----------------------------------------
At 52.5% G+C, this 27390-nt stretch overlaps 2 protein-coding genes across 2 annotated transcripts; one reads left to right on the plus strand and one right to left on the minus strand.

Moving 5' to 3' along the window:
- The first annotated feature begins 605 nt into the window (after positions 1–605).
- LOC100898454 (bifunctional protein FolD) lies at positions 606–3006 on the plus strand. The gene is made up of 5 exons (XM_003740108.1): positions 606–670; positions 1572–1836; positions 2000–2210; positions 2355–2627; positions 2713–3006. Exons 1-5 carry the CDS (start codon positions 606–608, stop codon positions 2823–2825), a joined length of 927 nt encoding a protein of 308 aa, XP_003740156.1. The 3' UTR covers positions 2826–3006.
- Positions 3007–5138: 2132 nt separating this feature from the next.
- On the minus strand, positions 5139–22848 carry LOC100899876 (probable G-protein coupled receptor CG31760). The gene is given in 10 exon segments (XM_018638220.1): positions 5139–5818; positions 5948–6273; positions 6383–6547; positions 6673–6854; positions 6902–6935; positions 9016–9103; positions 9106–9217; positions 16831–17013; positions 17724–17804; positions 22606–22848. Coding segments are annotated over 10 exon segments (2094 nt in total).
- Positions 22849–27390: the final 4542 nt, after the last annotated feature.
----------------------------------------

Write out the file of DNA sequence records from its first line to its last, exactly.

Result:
At 52.5% G+C, this 27390-nt stretch overlaps 2 protein-coding genes across 2 annotated transcripts; one reads left to right on the plus strand and one right to left on the minus strand.

Moving 5' to 3' along the window:
- The first annotated feature begins 605 nt into the window (after positions 1–605).
- LOC100898454 (bifunctional protein FolD) lies at positions 606–3006 on the plus strand. The gene is made up of 5 exons (XM_003740108.1): positions 606–670; positions 1572–1836; positions 2000–2210; positions 2355–2627; positions 2713–3006. Exons 1-5 carry the CDS (start codon positions 606–608, stop codon positions 2823–2825), a joined length of 927 nt encoding a protein of 308 aa, XP_003740156.1. The 3' UTR covers positions 2826–3006.
- Positions 3007–5138: 2132 nt separating this feature from the next.
- On the minus strand, positions 5139–22848 carry LOC100899876 (probable G-protein coupled receptor CG31760). The gene is given in 10 exon segments (XM_018638220.1): positions 5139–5818; positions 5948–6273; positions 6383–6547; positions 6673–6854; positions 6902–6935; positions 9016–9103; positions 9106–9217; positions 16831–17013; positions 17724–17804; positions 22606–22848. Coding segments are annotated over 10 exon segments (2094 nt in total).
- Positions 22849–27390: the final 4542 nt, after the last annotated feature.